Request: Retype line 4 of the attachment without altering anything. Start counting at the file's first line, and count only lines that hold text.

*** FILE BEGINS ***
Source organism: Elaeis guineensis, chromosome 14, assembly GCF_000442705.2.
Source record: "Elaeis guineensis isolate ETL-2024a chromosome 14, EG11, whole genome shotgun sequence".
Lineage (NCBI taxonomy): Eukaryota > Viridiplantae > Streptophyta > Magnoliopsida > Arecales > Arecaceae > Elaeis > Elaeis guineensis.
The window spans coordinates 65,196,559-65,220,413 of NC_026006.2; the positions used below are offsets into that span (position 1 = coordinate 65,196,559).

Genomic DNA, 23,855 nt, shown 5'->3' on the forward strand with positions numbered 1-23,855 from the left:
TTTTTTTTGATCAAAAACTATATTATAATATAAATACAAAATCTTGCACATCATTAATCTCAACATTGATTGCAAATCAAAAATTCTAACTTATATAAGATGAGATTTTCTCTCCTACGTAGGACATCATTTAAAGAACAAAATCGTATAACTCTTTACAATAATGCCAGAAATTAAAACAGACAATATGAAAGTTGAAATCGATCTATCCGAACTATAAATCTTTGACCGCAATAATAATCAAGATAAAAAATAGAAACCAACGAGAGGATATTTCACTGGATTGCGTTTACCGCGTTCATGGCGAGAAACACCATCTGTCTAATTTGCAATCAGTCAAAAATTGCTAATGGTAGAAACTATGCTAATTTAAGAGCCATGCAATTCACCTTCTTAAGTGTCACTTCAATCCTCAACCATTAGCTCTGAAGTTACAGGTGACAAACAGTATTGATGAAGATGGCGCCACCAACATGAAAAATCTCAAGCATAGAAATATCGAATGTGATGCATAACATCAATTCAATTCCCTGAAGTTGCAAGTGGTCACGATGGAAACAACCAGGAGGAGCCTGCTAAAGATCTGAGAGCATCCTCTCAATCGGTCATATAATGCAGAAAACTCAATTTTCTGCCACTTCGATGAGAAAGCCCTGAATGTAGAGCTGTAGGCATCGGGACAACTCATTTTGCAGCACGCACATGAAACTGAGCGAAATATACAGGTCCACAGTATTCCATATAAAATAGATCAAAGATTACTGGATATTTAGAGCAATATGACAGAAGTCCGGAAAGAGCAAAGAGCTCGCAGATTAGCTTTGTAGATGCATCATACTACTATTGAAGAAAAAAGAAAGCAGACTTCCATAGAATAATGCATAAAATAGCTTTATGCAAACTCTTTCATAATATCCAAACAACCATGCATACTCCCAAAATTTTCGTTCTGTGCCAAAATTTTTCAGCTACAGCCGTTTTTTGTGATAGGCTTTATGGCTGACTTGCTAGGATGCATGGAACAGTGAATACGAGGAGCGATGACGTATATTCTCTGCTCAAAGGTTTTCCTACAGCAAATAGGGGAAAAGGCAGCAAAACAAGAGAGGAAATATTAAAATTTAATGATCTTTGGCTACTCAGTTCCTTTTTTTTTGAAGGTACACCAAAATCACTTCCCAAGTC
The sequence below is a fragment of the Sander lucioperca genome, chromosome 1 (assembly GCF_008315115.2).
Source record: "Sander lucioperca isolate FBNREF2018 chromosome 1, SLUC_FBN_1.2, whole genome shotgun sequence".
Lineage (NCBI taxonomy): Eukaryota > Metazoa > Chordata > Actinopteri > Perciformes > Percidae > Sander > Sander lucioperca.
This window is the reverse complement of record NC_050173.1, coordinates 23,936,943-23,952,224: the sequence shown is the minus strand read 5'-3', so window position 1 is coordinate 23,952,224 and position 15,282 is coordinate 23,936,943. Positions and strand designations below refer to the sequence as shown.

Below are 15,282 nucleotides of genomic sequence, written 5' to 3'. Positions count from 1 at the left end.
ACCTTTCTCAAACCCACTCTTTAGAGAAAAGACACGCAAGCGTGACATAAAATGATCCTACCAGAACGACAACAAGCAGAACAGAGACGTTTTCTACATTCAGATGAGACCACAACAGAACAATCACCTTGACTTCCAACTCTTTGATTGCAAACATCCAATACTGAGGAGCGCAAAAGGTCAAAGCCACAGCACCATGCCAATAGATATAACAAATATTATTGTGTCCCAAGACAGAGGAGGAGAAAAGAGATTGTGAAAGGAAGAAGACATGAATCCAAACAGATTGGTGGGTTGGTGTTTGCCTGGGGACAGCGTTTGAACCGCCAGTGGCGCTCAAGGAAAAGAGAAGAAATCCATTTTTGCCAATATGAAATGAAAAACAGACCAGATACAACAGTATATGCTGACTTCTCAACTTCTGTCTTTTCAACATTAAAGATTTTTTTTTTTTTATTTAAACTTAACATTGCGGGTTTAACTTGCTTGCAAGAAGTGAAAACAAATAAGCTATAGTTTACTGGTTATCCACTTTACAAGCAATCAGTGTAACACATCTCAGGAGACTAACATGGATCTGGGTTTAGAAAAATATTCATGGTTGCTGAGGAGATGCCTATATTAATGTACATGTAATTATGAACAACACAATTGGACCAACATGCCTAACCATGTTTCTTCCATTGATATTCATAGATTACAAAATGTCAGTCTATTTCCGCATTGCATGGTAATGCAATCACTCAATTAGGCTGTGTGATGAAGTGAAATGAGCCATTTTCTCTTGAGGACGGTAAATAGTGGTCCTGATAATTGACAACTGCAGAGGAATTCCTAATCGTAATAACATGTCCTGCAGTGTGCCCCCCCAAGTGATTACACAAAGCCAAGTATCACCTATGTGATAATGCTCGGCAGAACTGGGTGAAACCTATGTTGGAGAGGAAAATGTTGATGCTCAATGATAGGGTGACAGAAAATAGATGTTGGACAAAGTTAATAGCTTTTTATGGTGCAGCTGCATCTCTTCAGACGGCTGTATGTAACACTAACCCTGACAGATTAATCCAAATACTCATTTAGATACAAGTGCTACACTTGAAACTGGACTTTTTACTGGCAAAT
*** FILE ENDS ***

The window spans coordinates 65,196,559-65,220,413 of NC_026006.2; the positions used below are offsets into that span (position 1 = coordinate 65,196,559).